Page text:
- With Mayo Clinic oncologist
Edward T. Creagan, M.D.read biographyclose window
Edward T. Creagan, M.D.Edward Creagan, M.D.
"The magic of the electronic village is transforming health information. The mouse and keyboard have extended the stethoscope to the 500 million people now online." — Dr. Edward Creagan
The power of the medium inspires Dr. Edward Creagan as he searches for ways to share Mayo Clinic's vast resources with the general public.
Dr. Creagan, a Newark, N.J., native, is board certified in internal medicine, medical oncology, and hospice medicine and palliative care. He has been with Mayo Clinic since 1973 and in 1999 was president of the staff of Mayo Clinic.
Dr. Creagan, a professor of medical oncology at Mayo Clinic College of Medicine, was honored in 1995 with the John and Roma Rouse Professor of Humanism in Medicine Award and in 1992 with the Distinguished Mayo Clinician Award, Mayo's highest recognition. He has been recognized with the American Cancer Society Professorship of Clinical Oncology.
He describes his areas of special interest as "wellness as a bio-psycho-social-spiritual-financial model" and fitness, mind-body connection, aging and burnout.
Dr. Creagan has been an associate medical editor with Mayo Clinic's health information websites and has edited publications and CD-ROMs and reviewed articles.
"We the team of (the website) provide reliable, easy-to-understand health and wellness information so that each of us can have productive, meaningful lives," he says.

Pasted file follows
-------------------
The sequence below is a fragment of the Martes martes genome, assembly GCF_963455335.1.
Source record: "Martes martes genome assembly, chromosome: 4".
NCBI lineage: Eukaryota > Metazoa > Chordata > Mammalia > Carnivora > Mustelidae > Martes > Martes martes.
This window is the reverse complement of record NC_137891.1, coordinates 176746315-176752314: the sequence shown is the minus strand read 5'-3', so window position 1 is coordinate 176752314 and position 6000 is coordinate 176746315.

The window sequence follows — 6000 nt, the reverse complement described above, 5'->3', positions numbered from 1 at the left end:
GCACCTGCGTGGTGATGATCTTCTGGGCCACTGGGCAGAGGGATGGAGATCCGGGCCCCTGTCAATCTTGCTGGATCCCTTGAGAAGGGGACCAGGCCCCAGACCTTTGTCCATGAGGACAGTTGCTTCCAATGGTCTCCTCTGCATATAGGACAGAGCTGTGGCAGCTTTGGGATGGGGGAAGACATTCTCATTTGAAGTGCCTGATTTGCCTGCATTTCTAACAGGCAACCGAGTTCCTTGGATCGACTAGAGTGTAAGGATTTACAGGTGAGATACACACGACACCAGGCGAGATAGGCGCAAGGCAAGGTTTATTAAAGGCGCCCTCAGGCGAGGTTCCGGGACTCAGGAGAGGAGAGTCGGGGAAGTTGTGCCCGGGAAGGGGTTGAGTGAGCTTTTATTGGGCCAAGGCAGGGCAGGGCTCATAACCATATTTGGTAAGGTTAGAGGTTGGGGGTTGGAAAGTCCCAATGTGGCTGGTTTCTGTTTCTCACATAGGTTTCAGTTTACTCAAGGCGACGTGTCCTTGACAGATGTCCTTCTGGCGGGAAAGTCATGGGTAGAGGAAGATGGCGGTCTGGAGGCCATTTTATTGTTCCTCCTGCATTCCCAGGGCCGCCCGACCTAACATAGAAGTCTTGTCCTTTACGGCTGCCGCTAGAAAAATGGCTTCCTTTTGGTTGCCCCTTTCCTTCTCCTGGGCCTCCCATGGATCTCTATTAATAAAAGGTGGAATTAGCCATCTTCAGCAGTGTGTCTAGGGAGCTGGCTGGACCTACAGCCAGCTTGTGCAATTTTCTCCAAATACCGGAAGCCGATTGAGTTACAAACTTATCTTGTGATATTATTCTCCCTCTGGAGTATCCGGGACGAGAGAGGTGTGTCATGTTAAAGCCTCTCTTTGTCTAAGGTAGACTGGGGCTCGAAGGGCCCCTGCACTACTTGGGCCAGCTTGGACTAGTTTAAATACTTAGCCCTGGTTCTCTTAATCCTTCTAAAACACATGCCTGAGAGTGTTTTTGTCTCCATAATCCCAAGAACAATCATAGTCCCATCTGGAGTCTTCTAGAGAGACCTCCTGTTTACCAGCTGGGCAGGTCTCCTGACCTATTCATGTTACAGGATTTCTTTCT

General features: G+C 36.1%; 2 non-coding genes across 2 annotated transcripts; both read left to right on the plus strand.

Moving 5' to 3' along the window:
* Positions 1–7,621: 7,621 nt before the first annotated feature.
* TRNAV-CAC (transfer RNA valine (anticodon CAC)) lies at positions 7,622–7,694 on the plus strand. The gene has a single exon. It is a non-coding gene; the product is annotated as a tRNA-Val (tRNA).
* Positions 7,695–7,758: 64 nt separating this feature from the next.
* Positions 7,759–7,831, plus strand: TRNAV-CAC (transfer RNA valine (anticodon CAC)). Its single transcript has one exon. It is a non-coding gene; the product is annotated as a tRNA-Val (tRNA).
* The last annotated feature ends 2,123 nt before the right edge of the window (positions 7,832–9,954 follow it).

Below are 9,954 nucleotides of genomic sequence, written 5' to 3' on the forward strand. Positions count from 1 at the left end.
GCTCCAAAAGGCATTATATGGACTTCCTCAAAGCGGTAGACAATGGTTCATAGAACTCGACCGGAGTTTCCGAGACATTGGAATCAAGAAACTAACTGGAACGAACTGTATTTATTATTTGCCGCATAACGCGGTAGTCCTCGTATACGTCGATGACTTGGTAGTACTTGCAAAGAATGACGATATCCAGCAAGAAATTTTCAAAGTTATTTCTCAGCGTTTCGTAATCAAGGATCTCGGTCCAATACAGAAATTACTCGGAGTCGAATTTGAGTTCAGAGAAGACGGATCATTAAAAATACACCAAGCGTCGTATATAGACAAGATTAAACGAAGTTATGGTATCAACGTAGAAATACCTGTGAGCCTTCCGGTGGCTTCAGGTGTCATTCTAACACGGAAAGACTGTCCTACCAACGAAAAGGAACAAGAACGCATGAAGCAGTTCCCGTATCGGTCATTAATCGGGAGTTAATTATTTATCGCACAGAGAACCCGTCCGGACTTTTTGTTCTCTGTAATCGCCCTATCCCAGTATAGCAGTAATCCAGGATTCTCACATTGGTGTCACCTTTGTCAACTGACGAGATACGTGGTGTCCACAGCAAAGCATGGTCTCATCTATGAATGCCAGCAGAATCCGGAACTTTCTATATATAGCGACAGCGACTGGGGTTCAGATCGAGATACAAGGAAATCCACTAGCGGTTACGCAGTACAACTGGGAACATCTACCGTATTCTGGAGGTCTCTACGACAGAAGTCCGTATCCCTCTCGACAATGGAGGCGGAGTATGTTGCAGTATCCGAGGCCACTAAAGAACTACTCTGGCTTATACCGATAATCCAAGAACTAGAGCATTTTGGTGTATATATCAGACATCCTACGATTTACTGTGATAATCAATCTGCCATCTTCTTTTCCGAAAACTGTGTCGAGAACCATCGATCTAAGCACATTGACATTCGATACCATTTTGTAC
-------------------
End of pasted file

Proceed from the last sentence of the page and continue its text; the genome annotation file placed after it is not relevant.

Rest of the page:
- How will you spend your 1,440 minutes today?
Dec. 3, 2013
- Dealing with grief and bereavement
Oct. 2, 2013
- Sexual harassment, PTSD and service members
Sept. 11, 2013
- Survival is a team sport
Aug. 14, 2013
- Grieving is a journey
July 31, 2013
Sept. 15, 2010
By Edward T. Creagan, M.D.
It's obvious from the blog comments that everyone struggles with similar issues regardless of where they live or the diplomas on the wall. So how do people overcome personal violence, sexual abuse, unfairness in the workplace, or the horrors of armed conflict?
|Need more help?|
If the stress in your life is more than you can cope with, get help right away.
It's not a question of willpower. It's not a question of just pulling yourself up by your bootstraps. When the scars run deep, there's very little resiliency and it's hard to bounce back.
However, the lives of those who've somehow overcome adversity may hold clues. Studies reveal some common themes in their life stories:
- Having that one person — a coach, minister or confidant — who provides guidance and support during hard times.
- Feeling a sense of community or connectedness. In other words, having a safety net of individuals to share concerns with, such as Alcoholics Anonymous, Al-Anon or another group.
- Believing in one's self. A deep-seated notion that, "I am a good person. What happened to me is not right or fair, but I can't let this define me or my life."
It's also clear that many individuals need the guidance of professionals to help them find their way out of the darkness. Yet all the professional help and all the support groups can't replace the one-on-one support from someone who knows and cares about you.blog index